Fighting inflation amid geopolitical conflict, climate change, and recession risk

Thomas Mucha, Geopolitical Strategist
Juhi Dhawan, PhD, Macro Strategist
2022-09-21T12:00:00-04:00  | S1:E13  | 32:50

The views expressed are those of the speaker(s) and are subject to change. Other teams may hold different views and make different investment decisions. For professional/institutional investors only. Your capital may be at risk.

Episode notes

Macro strategist Juhi Dhawan joins host Thomas Mucha to discuss her latest research on the Fed, inflation, and the key macro themes shaping today's markets.

1:50 – Today’s inflation drivers

3:00 – The Fed’s response

5:10 – Inflation in Europe

7:20 – Political implications

9:55 – Recession risk

12:00 – Key data to watch

13:15 – China’s economy

15:20 – The Inflation Reduction Act

19:45 – Juhi's research process

22:40 – Investment impacts of structural shifts

26:20 – Defense and national security

28:10 – Personal insights


JUHI DHAWAN: We really need to think about what kind of downturn Europe might face in the winter months should something like rationing have to come into place. That’s hopefully not going to have to transpire, and storage comes to the rescue, if you will. But nevertheless, weaker activity seems to be a given, and it’s really a question of the degree of the weakness that we have to calibrate for coming months.

THOMAS MUCHA:  Today’s topic is inflation and the efforts underway around the world to combat it. There’s probably no more important subject right now for US and global markets, for politics and policy, for the everyday lives of people around the world than surging prices, and what this phenomenon means across multiple dimensions. Can the Fed and other central banks get this under control? How long will it take? What are the market winners and losers? And how does war and deepening geopolitical friction play into this? These are just a few of the questions we’ll be exploring today, with one of Wellington’s top experts on the Fed, and a close colleague of mine on the Global Macro Strategy Team, Juhi Dhawan, macro strategist, who joins us today from Boston. Juhi, welcome to WellSaid.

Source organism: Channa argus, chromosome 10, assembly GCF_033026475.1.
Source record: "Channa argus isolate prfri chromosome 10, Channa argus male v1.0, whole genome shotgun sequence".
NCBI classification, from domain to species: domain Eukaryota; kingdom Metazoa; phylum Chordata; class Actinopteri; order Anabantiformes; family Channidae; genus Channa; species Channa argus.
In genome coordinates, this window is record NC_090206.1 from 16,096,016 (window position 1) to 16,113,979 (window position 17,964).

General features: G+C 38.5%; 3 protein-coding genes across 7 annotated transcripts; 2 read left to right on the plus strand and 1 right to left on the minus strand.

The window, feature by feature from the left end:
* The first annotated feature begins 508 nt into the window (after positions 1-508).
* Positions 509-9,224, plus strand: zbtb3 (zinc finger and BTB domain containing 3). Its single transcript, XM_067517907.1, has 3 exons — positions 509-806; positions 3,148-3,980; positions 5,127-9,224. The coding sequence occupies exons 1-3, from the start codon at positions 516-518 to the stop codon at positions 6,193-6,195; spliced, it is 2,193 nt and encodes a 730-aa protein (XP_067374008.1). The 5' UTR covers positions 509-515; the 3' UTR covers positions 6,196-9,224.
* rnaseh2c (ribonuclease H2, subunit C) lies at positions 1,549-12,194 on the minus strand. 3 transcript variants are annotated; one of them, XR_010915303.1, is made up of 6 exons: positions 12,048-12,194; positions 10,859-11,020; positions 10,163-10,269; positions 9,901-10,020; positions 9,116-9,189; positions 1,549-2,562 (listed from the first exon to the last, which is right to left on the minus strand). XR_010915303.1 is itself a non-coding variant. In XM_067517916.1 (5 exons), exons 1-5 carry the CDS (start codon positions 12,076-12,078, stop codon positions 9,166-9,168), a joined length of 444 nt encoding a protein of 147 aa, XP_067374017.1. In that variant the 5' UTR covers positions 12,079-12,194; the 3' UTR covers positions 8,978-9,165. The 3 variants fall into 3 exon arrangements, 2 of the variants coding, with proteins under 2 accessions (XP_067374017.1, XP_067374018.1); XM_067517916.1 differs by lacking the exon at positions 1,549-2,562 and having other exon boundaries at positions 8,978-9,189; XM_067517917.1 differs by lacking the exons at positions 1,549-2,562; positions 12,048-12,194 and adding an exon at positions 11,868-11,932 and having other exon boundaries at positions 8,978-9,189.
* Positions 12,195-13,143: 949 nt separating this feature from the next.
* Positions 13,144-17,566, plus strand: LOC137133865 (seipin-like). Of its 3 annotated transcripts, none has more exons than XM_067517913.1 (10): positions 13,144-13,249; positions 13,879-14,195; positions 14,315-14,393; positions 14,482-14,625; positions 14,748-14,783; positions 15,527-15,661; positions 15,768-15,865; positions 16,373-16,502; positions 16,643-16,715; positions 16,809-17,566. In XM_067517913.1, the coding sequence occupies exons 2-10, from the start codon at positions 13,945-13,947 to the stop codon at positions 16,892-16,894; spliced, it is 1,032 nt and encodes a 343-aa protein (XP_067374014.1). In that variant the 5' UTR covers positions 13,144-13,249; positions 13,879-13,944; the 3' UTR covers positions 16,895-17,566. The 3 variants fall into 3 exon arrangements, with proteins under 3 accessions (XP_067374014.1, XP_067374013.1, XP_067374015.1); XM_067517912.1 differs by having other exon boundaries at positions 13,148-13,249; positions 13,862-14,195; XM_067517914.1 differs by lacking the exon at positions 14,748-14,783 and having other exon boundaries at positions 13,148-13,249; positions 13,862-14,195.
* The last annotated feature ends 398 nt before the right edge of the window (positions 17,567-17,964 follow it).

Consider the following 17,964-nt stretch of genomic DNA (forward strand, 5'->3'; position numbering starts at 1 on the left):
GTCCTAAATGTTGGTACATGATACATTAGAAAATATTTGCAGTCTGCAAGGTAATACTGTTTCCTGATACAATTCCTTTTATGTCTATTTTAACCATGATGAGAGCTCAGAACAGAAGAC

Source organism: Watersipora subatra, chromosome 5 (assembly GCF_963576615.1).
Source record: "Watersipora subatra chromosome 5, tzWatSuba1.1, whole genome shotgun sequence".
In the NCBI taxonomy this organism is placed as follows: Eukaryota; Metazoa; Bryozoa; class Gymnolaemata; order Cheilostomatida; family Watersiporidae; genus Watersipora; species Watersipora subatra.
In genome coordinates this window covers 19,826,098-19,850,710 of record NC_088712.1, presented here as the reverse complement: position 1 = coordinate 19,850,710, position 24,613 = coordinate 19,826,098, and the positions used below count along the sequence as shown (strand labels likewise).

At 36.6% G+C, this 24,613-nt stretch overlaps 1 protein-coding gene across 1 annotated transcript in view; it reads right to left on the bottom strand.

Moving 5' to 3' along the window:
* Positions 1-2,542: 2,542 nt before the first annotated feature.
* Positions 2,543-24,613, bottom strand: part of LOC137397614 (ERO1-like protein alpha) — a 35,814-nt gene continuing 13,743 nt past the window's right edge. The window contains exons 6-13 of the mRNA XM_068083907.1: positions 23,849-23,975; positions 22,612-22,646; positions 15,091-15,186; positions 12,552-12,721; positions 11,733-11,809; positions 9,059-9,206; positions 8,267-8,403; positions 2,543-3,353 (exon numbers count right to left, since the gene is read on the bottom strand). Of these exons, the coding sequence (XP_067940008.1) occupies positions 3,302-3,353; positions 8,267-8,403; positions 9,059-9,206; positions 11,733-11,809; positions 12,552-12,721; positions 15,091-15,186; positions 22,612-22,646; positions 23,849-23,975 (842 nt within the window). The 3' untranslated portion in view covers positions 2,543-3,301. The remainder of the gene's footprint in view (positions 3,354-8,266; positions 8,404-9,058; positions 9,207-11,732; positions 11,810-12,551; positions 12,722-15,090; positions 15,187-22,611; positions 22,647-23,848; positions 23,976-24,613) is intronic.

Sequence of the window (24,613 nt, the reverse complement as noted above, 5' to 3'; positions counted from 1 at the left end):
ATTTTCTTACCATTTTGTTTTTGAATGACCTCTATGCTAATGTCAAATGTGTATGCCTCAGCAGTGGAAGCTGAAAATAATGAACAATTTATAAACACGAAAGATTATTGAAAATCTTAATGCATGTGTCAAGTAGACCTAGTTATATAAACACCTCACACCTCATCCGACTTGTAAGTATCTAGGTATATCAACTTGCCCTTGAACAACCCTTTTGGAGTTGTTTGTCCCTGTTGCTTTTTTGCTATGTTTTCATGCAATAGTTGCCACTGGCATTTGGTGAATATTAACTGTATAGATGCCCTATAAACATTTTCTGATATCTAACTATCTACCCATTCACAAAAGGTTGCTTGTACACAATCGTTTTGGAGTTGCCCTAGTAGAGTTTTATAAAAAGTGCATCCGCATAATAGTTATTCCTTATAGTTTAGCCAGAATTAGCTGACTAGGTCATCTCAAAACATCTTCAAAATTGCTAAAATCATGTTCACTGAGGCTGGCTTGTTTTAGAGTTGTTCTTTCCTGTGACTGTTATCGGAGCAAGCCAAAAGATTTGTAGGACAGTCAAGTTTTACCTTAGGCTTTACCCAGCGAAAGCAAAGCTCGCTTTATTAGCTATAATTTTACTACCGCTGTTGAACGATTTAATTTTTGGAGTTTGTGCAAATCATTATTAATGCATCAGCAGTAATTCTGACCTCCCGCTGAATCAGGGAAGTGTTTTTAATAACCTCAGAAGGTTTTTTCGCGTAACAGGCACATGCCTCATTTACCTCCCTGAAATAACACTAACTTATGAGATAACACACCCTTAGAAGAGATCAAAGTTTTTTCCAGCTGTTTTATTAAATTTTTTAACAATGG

JUHI DHAWAN:   Nice to be with you, Thomas.

MUCHA: So, let’s start with the big question. Where we’re headed with inflation. We’ve got rising energy costs. Rising wages. Massive demand pull following the pandemic and other factors. So, what do you see as the biggest drivers of today’s inflation backdrop?

DHAWAN:   It’s a pretty complex question. I would say that the roots of the high inflation that we have today have some parts of it embedded from the supply chain bottleneck issues that we have talked about for quite some time in the global economy, have something to do with the Russia-Ukraine conflict, which has had quite a substantial impact on food and energy prices around the world, but also has something to do with the very accommodative fiscal and monetary stance of policymakers, especially in the United States early on. The good news is that some of this is starting to shift. So, the forward basis, I might have some better news to share, but I certainly think that there are lots of reasons why we have ended up where we have today with a very elevated inflation rate.

MUCHA:    So, it’s sort of a perfect storm of events then. Some of which, like the pandemic and major war in Europe, that haven’t happened in 75 – 100 years. Within that historical context, Juhi, how do you assess the Fed’s response so far?

DHAWAN:   The Fed has been very humble in acknowledging that they made a mistake in characterizing this inflation as transitory at the start. And so, they were somewhat late in their response as inflation started to pick up last year, they kept policy extremely accommodative, and it was only at the turn of the year, and early this year that the Federal Reserve really started to tap on the brakes. When I think about the turnaround, I give the Federal Reserve credit for acknowledging the mistake, for getting down to business, and now really staying very purposeful in its commitment to ensure that they are able to bring inflation back towards their two percent goal.

MUCHA:    The markets of course are focused on how high inflation might go and how long it might last. So how do you think markets respond to this over, let’s say, the next couple of quarters?